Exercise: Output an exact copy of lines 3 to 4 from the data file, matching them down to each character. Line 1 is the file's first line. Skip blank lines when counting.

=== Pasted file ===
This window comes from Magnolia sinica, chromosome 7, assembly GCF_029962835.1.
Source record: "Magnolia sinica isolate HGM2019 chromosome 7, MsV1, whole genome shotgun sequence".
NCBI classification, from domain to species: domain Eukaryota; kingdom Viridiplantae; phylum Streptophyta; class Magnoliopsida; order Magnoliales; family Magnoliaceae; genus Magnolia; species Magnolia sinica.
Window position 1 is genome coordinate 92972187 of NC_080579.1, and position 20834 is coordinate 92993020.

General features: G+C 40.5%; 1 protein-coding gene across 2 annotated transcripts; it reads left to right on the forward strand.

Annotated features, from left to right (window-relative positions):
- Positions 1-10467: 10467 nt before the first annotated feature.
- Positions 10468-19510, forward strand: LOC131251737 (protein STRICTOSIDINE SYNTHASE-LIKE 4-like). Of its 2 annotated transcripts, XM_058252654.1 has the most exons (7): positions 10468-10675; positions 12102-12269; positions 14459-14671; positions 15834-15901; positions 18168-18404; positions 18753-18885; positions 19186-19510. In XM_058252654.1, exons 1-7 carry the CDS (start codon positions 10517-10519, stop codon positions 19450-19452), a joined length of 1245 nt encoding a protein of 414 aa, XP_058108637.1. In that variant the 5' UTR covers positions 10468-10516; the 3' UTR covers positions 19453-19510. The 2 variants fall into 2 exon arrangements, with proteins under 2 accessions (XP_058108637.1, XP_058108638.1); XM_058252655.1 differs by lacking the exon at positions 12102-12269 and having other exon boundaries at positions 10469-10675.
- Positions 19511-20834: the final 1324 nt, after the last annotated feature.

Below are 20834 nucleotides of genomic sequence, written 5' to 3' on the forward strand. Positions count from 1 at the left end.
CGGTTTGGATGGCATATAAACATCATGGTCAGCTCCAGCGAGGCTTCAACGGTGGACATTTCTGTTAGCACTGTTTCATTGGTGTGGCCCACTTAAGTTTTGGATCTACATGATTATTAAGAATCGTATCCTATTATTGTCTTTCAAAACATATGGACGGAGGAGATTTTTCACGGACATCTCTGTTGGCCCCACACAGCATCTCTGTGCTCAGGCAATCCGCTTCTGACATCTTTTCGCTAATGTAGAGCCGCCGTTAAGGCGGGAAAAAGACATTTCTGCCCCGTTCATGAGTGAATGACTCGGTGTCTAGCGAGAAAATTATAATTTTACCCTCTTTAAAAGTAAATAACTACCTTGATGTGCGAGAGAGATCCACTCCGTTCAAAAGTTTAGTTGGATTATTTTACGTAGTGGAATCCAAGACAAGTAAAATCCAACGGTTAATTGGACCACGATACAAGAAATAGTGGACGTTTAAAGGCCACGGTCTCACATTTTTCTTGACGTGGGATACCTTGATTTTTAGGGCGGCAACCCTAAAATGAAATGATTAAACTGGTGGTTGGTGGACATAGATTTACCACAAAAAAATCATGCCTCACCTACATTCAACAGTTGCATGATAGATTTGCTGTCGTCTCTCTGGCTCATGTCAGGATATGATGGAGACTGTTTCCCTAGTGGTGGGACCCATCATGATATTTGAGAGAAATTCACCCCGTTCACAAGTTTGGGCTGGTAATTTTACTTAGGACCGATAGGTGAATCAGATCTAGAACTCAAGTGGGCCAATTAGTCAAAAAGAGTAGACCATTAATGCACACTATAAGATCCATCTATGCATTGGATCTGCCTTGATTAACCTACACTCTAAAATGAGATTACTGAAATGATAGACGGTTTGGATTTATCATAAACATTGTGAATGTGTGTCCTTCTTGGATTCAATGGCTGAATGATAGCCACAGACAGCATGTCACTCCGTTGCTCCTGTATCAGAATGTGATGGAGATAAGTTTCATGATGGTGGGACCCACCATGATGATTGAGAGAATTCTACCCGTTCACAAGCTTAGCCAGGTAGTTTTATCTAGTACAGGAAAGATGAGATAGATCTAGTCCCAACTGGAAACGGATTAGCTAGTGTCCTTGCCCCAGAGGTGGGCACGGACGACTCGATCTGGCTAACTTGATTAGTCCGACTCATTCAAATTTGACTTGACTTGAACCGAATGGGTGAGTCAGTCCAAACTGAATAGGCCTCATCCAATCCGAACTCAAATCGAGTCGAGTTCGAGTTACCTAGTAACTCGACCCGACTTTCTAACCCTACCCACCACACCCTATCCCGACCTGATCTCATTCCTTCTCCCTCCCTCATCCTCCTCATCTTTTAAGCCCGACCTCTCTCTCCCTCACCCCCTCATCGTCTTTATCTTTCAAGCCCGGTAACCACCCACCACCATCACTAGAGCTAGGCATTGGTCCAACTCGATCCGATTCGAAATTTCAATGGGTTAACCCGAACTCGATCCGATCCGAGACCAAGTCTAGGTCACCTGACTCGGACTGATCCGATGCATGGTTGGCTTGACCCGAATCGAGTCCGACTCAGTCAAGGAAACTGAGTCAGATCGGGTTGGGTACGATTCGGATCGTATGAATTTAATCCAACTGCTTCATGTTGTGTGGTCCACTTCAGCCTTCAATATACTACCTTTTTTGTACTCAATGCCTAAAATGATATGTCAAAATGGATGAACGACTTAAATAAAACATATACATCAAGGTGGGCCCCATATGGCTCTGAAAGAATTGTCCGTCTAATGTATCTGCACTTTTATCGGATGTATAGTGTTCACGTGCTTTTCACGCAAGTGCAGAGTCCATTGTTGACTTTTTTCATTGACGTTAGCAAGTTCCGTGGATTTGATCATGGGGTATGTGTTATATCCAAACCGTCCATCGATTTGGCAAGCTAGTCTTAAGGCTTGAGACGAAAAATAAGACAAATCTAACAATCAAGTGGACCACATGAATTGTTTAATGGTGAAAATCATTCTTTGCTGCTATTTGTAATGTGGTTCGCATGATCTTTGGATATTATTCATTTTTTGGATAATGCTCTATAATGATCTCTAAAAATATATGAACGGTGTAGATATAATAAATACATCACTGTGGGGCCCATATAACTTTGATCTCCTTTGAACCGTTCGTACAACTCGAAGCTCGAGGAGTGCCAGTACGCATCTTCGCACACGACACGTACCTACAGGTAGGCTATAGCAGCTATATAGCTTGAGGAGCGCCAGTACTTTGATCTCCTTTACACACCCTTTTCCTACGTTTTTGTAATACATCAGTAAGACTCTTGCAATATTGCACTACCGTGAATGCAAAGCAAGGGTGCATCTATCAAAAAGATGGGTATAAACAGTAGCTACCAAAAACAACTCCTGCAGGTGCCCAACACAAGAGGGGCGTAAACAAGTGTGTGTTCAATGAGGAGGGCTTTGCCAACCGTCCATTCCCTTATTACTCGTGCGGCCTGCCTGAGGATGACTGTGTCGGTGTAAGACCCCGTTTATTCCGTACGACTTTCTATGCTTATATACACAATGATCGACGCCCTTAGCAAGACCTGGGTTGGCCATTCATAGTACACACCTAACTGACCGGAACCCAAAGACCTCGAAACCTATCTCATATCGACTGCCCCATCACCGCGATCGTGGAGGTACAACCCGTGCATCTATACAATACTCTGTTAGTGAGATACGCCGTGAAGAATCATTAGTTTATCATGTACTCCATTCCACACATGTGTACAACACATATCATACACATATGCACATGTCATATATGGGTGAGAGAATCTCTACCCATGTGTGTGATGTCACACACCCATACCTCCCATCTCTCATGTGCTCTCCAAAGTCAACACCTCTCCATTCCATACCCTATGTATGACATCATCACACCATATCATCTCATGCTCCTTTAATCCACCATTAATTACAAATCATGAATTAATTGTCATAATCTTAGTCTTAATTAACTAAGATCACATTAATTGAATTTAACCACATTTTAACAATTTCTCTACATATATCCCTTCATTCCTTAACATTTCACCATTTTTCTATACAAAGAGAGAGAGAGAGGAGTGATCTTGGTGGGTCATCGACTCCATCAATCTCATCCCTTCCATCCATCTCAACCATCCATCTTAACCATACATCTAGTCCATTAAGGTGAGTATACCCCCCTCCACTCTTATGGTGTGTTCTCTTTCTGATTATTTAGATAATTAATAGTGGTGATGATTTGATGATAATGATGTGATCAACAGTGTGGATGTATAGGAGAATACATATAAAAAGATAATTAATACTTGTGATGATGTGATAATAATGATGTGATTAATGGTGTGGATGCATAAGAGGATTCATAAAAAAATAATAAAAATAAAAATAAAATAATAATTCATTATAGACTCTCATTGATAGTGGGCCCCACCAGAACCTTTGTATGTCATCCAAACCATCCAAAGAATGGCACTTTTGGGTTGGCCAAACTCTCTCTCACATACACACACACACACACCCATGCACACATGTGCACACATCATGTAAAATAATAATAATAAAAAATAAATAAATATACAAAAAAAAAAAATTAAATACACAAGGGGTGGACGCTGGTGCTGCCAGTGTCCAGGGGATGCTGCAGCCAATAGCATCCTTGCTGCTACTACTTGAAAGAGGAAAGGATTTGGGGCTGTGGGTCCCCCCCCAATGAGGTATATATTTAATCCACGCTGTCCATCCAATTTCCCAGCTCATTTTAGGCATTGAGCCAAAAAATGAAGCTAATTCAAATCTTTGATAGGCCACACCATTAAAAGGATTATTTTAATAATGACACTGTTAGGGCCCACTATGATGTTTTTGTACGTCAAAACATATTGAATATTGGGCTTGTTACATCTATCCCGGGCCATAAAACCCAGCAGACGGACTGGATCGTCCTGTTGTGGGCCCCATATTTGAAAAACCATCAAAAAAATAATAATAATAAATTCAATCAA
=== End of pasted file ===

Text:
NCBI classification, from domain to species: domain Eukaryota; kingdom Viridiplantae; phylum Streptophyta; class Magnoliopsida; order Magnoliales; family Magnoliaceae; genus Magnolia; species Magnolia sinica.
Window position 1 is genome coordinate 92972187 of NC_080579.1, and position 20834 is coordinate 92993020.